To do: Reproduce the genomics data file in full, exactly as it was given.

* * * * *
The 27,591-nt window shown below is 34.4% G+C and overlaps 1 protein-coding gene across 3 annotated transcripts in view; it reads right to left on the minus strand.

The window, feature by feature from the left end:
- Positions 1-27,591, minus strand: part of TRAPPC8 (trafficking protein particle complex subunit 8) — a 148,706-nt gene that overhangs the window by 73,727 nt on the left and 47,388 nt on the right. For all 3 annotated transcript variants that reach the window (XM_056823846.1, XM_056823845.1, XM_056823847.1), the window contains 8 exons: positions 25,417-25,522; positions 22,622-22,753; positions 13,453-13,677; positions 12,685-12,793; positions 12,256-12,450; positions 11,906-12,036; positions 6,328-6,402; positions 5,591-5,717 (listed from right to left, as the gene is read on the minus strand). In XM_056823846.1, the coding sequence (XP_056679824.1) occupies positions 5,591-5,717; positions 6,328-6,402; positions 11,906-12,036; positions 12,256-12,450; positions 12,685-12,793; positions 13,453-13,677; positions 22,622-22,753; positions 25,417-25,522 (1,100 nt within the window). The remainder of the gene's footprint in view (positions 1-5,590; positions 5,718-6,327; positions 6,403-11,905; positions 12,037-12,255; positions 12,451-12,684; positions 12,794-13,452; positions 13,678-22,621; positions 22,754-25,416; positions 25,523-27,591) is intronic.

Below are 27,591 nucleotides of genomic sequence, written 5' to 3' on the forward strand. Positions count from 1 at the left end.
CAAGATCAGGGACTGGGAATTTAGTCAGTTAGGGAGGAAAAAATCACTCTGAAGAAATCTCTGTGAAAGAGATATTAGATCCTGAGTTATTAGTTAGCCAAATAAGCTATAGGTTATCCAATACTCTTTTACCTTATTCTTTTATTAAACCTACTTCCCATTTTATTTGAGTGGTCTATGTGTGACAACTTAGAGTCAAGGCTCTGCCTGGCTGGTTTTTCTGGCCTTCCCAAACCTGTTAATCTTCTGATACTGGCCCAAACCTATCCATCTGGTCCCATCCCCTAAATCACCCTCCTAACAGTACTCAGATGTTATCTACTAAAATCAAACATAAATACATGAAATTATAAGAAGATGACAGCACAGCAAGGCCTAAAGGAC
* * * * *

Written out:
The 27,591-nt window shown below is 34.4% G+C and overlaps 1 protein-coding gene across 3 annotated transcripts in view; it reads right to left on the minus strand.

The window, feature by feature from the left end:
- Positions 1-27,591, minus strand: part of TRAPPC8 (trafficking protein particle complex subunit 8) — a 148,706-nt gene that overhangs the window by 73,727 nt on the left and 47,388 nt on the right. For all 3 annotated transcript variants that reach the window (XM_056823846.1, XM_056823845.1, XM_056823847.1), the window contains 8 exons: positions 25,417-25,522; positions 22,622-22,753; positions 13,453-13,677; positions 12,685-12,793; positions 12,256-12,450; positions 11,906-12,036; positions 6,328-6,402; positions 5,591-5,717 (listed from right to left, as the gene is read on the minus strand). In XM_056823846.1, the coding sequence (XP_056679824.1) occupies positions 5,591-5,717; positions 6,328-6,402; positions 11,906-12,036; positions 12,256-12,450; positions 12,685-12,793; positions 13,453-13,677; positions 22,622-22,753; positions 25,417-25,522 (1,100 nt within the window). The remainder of the gene's footprint in view (positions 1-5,590; positions 5,718-6,327; positions 6,403-11,905; positions 12,037-12,255; positions 12,451-12,684; positions 12,794-13,452; positions 13,678-22,621; positions 22,754-25,416; positions 25,523-27,591) is intronic.

Below are 27,591 nucleotides of genomic sequence, written 5' to 3' on the forward strand. Positions count from 1 at the left end.
CAAGATCAGGGACTGGGAATTTAGTCAGTTAGGGAGGAAAAAATCACTCTGAAGAAATCTCTGTGAAAGAGATATTAGATCCTGAGTTATTAGTTAGCCAAATAAGCTATAGGTTATCCAATACTCTTTTACCTTATTCTTTTATTAAACCTACTTCCCATTTTATTTGAGTGGTCTATGTGTGACAACTTAGAGTCAAGGCTCTGCCTGGCTGGTTTTTCTGGCCTTCCCAAACCTGTTAATCTTCTGATACTGGCCCAAACCTATCCATCTGGTCCCATCCCCTAAATCACCCTCCTAACAGTACTCAGATGTTATCTACTAAAATCAAACATAAATACATGAAATTATAAGAAGATGACAGCACAGCAAGGCCTAAAGGAC